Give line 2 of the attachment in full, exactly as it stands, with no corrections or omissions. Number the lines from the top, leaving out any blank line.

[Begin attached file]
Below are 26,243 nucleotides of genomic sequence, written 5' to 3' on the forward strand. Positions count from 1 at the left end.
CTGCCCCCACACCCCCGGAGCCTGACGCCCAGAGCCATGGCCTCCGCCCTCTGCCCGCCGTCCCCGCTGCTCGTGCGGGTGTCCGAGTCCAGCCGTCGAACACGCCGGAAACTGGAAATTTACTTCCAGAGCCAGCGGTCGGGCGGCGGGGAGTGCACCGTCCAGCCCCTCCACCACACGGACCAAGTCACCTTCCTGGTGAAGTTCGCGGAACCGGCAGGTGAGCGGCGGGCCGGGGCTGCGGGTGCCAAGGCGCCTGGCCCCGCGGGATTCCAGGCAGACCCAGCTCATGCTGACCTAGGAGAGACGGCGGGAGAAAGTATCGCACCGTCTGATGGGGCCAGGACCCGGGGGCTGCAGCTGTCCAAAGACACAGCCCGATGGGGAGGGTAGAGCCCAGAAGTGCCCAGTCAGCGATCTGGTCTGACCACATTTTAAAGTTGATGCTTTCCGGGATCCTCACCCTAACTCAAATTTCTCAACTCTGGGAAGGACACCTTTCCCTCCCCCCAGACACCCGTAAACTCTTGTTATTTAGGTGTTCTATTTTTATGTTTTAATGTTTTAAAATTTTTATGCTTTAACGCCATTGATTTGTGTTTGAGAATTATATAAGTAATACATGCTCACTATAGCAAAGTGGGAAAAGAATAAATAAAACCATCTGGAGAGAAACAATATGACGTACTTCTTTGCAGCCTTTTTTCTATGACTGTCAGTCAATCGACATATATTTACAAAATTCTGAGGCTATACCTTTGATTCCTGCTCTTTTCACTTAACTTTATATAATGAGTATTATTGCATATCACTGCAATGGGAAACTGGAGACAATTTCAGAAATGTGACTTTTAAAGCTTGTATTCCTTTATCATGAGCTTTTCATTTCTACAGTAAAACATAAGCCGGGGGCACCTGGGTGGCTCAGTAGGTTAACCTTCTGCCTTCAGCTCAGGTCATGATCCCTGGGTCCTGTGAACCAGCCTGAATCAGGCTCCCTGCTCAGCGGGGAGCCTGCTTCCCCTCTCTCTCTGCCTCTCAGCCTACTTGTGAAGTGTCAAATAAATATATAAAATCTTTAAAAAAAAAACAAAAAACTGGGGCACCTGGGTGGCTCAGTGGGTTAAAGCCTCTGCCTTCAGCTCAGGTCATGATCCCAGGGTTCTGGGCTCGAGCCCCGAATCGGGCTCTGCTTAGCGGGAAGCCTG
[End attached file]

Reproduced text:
CTGCCCCCACACCCCCGGAGCCTGACGCCCAGAGCCATGGCCTCCGCCCTCTGCCCGCCGTCCCCGCTGCTCGTGCGGGTGTCCGAGTCCAGCCGTCGAACACGCCGGAAACTGGAAATTTACTTCCAGAGCCAGCGGTCGGGCGGCGGGGAGTGCACCGTCCAGCCCCTCCACCACACGGACCAAGTCACCTTCCTGGTGAAGTTCGCGGAACCGGCAGGTGAGCGGCGGGCCGGGGCTGCGGGTGCCAAGGCGCCTGGCCCCGCGGGATTCCAGGCAGACCCAGCTCATGCTGACCTAGGAGAGACGGCGGGAGAAAGTATCGCACCGTCTGATGGGGCCAGGACCCGGGGGCTGCAGCTGTCCAAAGACACAGCCCGATGGGGAGGGTAGAGCCCAGAAGTGCCCAGTCAGCGATCTGGTCTGACCACATTTTAAAGTTGATGCTTTCCGGGATCCTCACCCTAACTCAAATTTCTCAACTCTGGGAAGGACACCTTTCCCTCCCCCCAGACACCCGTAAACTCTTGTTATTTAGGTGTTCTATTTTTATGTTTTAATGTTTTAAAATTTTTATGCTTTAACGCCATTGATTTGTGTTTGAGAATTATATAAGTAATACATGCTCACTATAGCAAAGTGGGAAAAGAATAAATAAAACCATCTGGAGAGAAACAATATGACGTACTTCTTTGCAGCCTTTTTTCTATGACTGTCAGTCAATCGACATATATTTACAAAATTCTGAGGCTATACCTTTGATTCCTGCTCTTTTCACTTAACTTTATATAATGAGTATTATTGCATATCACTGCAATGGGAAACTGGAGACAATTTCAGAAATGTGACTTTTAAAGCTTGTATTCCTTTATCATGAGCTTTTCATTTCTACAGTAAAACATAAGCCGGGGGCACCTGGGTGGCTCAGTAGGTTAACCTTCTGCCTTCAGCTCAGGTCATGATCCCTGGGTCCTGTGAACCAGCCTGAATCAGGCTCCCTGCTCAGCGGGGAGCCTGCTTCCCCTCTCTCTCTGCCTCTCAGCCTACTTGTGAAGTGTCAAATAAATATATAAAATCTTTAAAAAAAAAACAAAAAACTGGGGCACCTGGGTGGCTCAGTGGGTTAAAGCCTCTGCCTTCAGCTCAGGTCATGATCCCAGGGTTCTGGGCTCGAGCCCCGAATCGGGCTCTGCTTAGCGGGAAGCCTG